Thursday, February 09, 2006
Monday night, the Little Carib Theatre
As we stroll up White Street past the Little Carib stage door, we weave through a handful of young men warming up their voices, practising their harmonies. At their panyard a block away, Invaders are warming up too, chords floating by as though with the breeze.
There's a small, laid-back crowd on the Roberts Street corner--mostly friends and relatives of the performers, a few journalists and photographers hanging around, looking like they haven't been getting enough sleep. It's eight, and the 3Canal show starts in half an hour, but the main doors aren't open yet. It's preview night, so no one's bothered.
L--- the features writer and D--- the photographer are chatting about The Brand New Lucky Diamond Horseshoe Club, which opens on Wednesday. L--- is wearily nibbling a currant roll. D---'s been to a couple of Lucky Diamond rehearsals. "It's going to be a scandal," he says, eyes twinkling.
At the far end of Roberts Street the illuminated cranes swing lazily over the site of One Woodbrook Place. Mr. Manning says we need more tall buildings, and fast, so they're working the night shift.
The theatre's only half full when we get in, and we snag a spot on the right-hand side, second row. (Last year and the year before, coming to the show near the end of the run when houses were packed, I had to sit up in what you might call the gods.) Here we're ten feet from the stage, with a prime view of the jamettes--Cecilia Salazar, Dionne McNicol, and Tonya Evans--and the Cut + Clear musicians, and the Canals themselves when they bound on amidst smoke and flashing lights.
From the start, the energy is high and the licks are hot. 3Canal's music has always pulsed with political commentary and moral fervour, and in previous years the show took aim at all manner of public hypocrisy, but this year the edge is sharper and the thrust is angrier. The lyrics are plainspoken: "The people not taking that", says one song, "What you gonna do when the people come for their millions?" asks another (dedicated, Wendell says with a grin, to "Smiley and Eric", a.k.a. ex Cabinet ministers Franklyn Khan and Eric Williams, both under investigation on bribery charges).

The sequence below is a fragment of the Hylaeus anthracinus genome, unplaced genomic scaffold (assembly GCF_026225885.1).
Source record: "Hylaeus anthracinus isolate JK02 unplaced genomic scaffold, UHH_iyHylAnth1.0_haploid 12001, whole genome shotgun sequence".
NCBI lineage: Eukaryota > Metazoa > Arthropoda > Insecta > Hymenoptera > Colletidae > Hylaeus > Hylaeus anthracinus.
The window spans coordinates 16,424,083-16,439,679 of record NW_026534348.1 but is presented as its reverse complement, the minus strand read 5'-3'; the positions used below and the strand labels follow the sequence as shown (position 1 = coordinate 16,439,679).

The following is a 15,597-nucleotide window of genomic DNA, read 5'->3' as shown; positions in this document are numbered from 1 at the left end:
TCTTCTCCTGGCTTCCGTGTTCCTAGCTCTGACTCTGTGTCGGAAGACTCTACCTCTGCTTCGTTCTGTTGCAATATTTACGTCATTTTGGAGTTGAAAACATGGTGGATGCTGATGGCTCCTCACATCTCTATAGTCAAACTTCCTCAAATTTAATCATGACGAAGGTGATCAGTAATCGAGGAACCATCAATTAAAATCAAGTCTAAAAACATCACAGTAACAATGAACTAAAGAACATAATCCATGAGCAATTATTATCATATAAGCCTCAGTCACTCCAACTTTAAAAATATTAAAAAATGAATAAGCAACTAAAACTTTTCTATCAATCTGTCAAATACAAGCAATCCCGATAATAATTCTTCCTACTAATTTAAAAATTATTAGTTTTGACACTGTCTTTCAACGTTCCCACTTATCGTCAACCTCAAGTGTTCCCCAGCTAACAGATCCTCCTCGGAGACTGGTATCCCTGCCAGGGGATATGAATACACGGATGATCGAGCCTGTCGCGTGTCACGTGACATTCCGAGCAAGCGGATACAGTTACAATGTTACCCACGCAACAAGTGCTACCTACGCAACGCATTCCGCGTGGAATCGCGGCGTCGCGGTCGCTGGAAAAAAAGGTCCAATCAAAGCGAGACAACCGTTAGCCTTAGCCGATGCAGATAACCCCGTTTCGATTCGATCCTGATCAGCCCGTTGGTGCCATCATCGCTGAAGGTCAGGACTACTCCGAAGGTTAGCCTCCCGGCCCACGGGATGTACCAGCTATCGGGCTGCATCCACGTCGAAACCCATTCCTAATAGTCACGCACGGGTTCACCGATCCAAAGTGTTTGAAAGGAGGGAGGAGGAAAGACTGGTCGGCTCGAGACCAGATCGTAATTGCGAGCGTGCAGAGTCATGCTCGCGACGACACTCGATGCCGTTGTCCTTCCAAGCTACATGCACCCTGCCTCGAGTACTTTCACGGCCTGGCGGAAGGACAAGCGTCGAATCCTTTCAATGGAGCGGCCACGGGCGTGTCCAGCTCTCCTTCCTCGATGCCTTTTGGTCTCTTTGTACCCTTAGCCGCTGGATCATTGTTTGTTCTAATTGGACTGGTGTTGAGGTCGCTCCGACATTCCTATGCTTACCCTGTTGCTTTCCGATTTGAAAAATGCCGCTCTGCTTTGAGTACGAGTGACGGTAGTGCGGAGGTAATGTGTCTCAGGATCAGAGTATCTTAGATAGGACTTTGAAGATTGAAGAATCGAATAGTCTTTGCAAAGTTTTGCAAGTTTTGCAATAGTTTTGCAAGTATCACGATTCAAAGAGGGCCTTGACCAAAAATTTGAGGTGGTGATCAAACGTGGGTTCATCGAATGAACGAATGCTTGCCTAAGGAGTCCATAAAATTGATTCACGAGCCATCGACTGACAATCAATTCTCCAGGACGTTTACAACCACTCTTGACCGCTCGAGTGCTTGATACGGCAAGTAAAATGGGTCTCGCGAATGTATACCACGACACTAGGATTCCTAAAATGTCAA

Song after song, the Canals lash out at corrupt politicians, corporate fat cats, criminal ganglords, and every kind of authority figure betraying the public trust. And song after song, they link their protest to the tradition of Carnival "resistance", the confrontational "warrior spirit" of J'Ouvert, of the blue devil, the sly subversiveness of masquerades like the midnight robber, the Dame Lorraine, the jab jab. This music isn't merely angry--it's optimistic. It has faith in justice and hope for redemption and trust in the goodness of ordinary people, and it evokes the wrath of the almighty. ("When judgement come / we dropping the bomb".) It is the kind of music you'd want to hear on the barricades, and while Stanton and Roger and Wendell are on stage--tall and strong and fierce, their eyes flashing fire and their waists working up an irreverent rhythm, smoke swirling around and strobe lights transfixing the audience--for each song's duration, at least, the capital-R Revolution seems possible.